Around the lodge clearing and the cabins we got hummingbirds such as Violet-headed Hummingbird, Stripe-throated Hermit, and Rufous-tailed Hummingbird. We relaxed during the afternoon and some participants stayed to enjoy the birds from their cabins whilst others went to the trails where they were rewarded with Baird’s Trogon and Blue-black Grosbeak.

After supper we went to bed early because we would be having a very early start tomorrow.

Day 6, 2nd April 2023. Puente Jimenez and Coto 45

We left the lodge around 4.30 am to be at Puente Jimenez by dawn. When we arrived, we got a quick box breakfast and stood at one side of the bridge waiting for our targets for the day, including the exquisite Yellow-billed Cotinga. We managed to see the usual aquatic species, such as Bare-throated Tiger Heron, American White Ibis, Spotted Sandpiper, and Green Heron. Other interesting species showed up nicely, such as Fiery-billed Aracari and Scarlet Macaw. We got a Mourning Warbler skulking in the vegetation below the bridge. Suddenly we were excited to see the cotingas flying by, and one perched but it was far from ideal against the light. While waiting we got the only Turquoise Cotinga of the trip, although distantly, we got great scope views of one male. Then the great moment came, and we got a male Yellow-billed Cotinga which came and perched in a tree which allowed us great views. This was most definitely most satisfying!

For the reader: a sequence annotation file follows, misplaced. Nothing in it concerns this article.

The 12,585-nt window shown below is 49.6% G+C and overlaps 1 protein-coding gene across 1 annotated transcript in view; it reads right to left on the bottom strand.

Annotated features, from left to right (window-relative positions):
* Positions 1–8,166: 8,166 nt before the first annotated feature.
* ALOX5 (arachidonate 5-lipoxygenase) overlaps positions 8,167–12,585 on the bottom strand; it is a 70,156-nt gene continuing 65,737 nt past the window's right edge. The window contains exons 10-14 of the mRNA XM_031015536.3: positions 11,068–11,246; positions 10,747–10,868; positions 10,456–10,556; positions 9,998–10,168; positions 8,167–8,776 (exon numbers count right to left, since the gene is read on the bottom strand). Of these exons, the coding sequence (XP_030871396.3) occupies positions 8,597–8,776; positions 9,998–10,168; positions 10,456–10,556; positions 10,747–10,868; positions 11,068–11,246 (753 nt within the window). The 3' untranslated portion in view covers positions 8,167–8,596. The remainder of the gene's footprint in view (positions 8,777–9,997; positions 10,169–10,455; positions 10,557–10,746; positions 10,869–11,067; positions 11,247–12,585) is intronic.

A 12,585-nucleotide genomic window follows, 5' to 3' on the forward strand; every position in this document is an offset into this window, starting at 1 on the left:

Costa Rica birding tour

Yellow-billed Cotinga was a highlight of our trip (photo Vernon Campos).

In addition to these species we also got great views of Double-toothed Kite, Yellow-headed Caracara, Orange-chinned Parakeet, Red-lored Amazon, Black-crowned Tityra, Yellow-bellied Elaenia, Rusty-margined Flycatcher, Grey-capped Flycatcher, Southern Rough-winged Swallow and Grey-breasted Martin. Later, near La Gamba, we stopped in a small marshy area where we got Black-bellied Whistling Duck and Purple Gallinule. Then, looking for suitable habitat, we found Laughing Falcon, Striped Cuckoo, Pale-breasted Spinetail, White-winged Becard, Scrub and Tawny-crowned Greenlets, Fork-tailed Flycatcher, Bronzed Cowbird, Thick-billed Seed Finch, Yellow-bellied and Morelet’s Seedeaters, (named after Pierre Marie Arthur Morelet, a 19th century French naturalist and collector).